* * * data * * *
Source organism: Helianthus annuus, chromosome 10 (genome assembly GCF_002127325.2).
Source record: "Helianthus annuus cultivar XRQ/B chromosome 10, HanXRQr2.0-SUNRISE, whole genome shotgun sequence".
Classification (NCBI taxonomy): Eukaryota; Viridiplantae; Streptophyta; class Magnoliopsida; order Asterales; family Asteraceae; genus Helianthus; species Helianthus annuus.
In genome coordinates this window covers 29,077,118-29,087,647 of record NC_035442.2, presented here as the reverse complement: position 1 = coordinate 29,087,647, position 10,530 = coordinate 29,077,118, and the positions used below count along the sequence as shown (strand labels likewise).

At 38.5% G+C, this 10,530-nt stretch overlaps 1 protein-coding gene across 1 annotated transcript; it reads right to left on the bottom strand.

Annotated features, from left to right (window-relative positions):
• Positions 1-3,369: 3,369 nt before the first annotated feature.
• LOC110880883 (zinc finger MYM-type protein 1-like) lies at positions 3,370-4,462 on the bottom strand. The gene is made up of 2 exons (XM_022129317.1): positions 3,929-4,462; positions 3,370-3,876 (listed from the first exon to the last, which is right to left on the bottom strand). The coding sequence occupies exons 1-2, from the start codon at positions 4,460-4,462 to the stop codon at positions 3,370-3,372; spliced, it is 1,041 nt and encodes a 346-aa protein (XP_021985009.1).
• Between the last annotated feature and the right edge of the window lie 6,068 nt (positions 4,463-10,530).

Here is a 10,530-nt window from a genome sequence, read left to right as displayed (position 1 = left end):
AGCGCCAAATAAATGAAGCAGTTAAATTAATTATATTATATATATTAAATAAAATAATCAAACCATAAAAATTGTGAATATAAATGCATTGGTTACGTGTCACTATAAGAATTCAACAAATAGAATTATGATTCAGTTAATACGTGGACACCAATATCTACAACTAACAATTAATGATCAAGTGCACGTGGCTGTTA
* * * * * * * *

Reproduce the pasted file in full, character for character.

Source organism: Helianthus annuus, chromosome 10 (genome assembly GCF_002127325.2).
Source record: "Helianthus annuus cultivar XRQ/B chromosome 10, HanXRQr2.0-SUNRISE, whole genome shotgun sequence".
Classification (NCBI taxonomy): Eukaryota; Viridiplantae; Streptophyta; class Magnoliopsida; order Asterales; family Asteraceae; genus Helianthus; species Helianthus annuus.
In genome coordinates this window covers 29,077,118-29,087,647 of record NC_035442.2, presented here as the reverse complement: position 1 = coordinate 29,087,647, position 10,530 = coordinate 29,077,118, and the positions used below count along the sequence as shown (strand labels likewise).

At 38.5% G+C, this 10,530-nt stretch overlaps 1 protein-coding gene across 1 annotated transcript; it reads right to left on the bottom strand.

Annotated features, from left to right (window-relative positions):
• Positions 1-3,369: 3,369 nt before the first annotated feature.
• LOC110880883 (zinc finger MYM-type protein 1-like) lies at positions 3,370-4,462 on the bottom strand. The gene is made up of 2 exons (XM_022129317.1): positions 3,929-4,462; positions 3,370-3,876 (listed from the first exon to the last, which is right to left on the bottom strand). The coding sequence occupies exons 1-2, from the start codon at positions 4,460-4,462 to the stop codon at positions 3,370-3,372; spliced, it is 1,041 nt and encodes a 346-aa protein (XP_021985009.1).
• Between the last annotated feature and the right edge of the window lie 6,068 nt (positions 4,463-10,530).

Here is a 10,530-nt window from a genome sequence, read left to right as displayed (position 1 = left end):
AGCGCCAAATAAATGAAGCAGTTAAATTAATTATATTATATATATTAAATAAAATAATCAAACCATAAAAATTGTGAATATAAATGCATTGGTTACGTGTCACTATAAGAATTCAACAAATAGAATTATGATTCAGTTAATACGTGGACACCAATATCTACAACTAACAATTAATGATCAAGTGCACGTGGCTGTTA